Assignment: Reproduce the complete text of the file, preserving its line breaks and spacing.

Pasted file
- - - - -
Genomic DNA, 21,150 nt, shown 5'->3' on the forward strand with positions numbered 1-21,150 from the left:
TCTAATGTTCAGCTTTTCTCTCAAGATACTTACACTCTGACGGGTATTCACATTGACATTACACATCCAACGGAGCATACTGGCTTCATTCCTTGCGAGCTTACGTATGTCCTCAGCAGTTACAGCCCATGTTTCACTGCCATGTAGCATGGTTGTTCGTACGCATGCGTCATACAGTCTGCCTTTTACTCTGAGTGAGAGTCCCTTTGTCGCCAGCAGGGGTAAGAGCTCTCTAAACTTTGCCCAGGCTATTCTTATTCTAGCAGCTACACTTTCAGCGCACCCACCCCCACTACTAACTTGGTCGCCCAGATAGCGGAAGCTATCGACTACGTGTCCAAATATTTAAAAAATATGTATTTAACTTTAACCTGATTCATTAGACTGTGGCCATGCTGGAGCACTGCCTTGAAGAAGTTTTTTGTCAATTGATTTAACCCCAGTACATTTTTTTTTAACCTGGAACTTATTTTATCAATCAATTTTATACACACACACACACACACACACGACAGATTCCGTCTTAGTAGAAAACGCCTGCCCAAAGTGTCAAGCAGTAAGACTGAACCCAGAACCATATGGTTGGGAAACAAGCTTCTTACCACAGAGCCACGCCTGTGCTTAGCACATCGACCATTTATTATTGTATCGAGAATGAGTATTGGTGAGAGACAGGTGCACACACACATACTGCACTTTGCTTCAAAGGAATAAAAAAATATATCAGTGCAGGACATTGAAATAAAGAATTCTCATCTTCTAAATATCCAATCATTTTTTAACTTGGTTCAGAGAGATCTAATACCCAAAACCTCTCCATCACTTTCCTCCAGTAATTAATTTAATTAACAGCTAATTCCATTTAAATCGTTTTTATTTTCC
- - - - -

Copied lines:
Genomic DNA, 21,150 nt, shown 5'->3' on the forward strand with positions numbered 1-21,150 from the left:
TCTAATGTTCAGCTTTTCTCTCAAGATACTTACACTCTGACGGGTATTCACATTGACATTACACATCCAACGGAGCATACTGGCTTCATTCCTTGCGAGCTTACGTATGTCCTCAGCAGTTACAGCCCATGTTTCACTGCCATGTAGCATGGTTGTTCGTACGCATGCGTCATACAGTCTGCCTTTTACTCTGAGTGAGAGTCCCTTTGTCGCCAGCAGGGGTAAGAGCTCTCTAAACTTTGCCCAGGCTATTCTTATTCTAGCAGCTACACTTTCAGCGCACCCACCCCCACTACTAACTTGGTCGCCCAGATAGCGGAAGCTATCGACTACGTGTCCAAATATTTAAAAAATATGTATTTAACTTTAACCTGATTCATTAGACTGTGGCCATGCTGGAGCACTGCCTTGAAGAAGTTTTTTGTCAATTGATTTAACCCCAGTACATTTTTTTTTAACCTGGAACTTATTTTATCAATCAATTTTATACACACACACACACACACACACGACAGATTCCGTCTTAGTAGAAAACGCCTGCCCAAAGTGTCAAGCAGTAAGACTGAACCCAGAACCATATGGTTGGGAAACAAGCTTCTTACCACAGAGCCACGCCTGTGCTTAGCACATCGACCATTTATTATTGTATCGAGAATGAGTATTGGTGAGAGACAGGTGCACACACACATACTGCACTTTGCTTCAAAGGAATAAAAAAATATATCAGTGCAGGACATTGAAATAAAGAATTCTCATCTTCTAAATATCCAATCATTTTTTAACTTGGTTCAGAGAGATCTAATACCCAAAACCTCTCCATCACTTTCCTCCAGTAATTAATTTAATTAACAGCTAATTCCATTTAAATCGTTTTTATTTTCC